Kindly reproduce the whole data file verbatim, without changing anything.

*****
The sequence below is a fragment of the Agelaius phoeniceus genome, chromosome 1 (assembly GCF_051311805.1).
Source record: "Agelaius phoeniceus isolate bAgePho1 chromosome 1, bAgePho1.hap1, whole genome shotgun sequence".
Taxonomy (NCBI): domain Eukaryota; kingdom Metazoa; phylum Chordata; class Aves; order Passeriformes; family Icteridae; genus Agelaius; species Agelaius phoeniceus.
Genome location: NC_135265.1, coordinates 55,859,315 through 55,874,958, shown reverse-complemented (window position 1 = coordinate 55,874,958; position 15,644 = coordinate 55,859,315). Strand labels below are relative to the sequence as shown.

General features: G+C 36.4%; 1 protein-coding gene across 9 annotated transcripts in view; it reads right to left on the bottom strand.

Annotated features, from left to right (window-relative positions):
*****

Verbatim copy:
The sequence below is a fragment of the Agelaius phoeniceus genome, chromosome 1 (assembly GCF_051311805.1).
Source record: "Agelaius phoeniceus isolate bAgePho1 chromosome 1, bAgePho1.hap1, whole genome shotgun sequence".
Taxonomy (NCBI): domain Eukaryota; kingdom Metazoa; phylum Chordata; class Aves; order Passeriformes; family Icteridae; genus Agelaius; species Agelaius phoeniceus.
Genome location: NC_135265.1, coordinates 55,859,315 through 55,874,958, shown reverse-complemented (window position 1 = coordinate 55,874,958; position 15,644 = coordinate 55,859,315). Strand labels below are relative to the sequence as shown.

General features: G+C 36.4%; 1 protein-coding gene across 9 annotated transcripts in view; it reads right to left on the bottom strand.

Annotated features, from left to right (window-relative positions):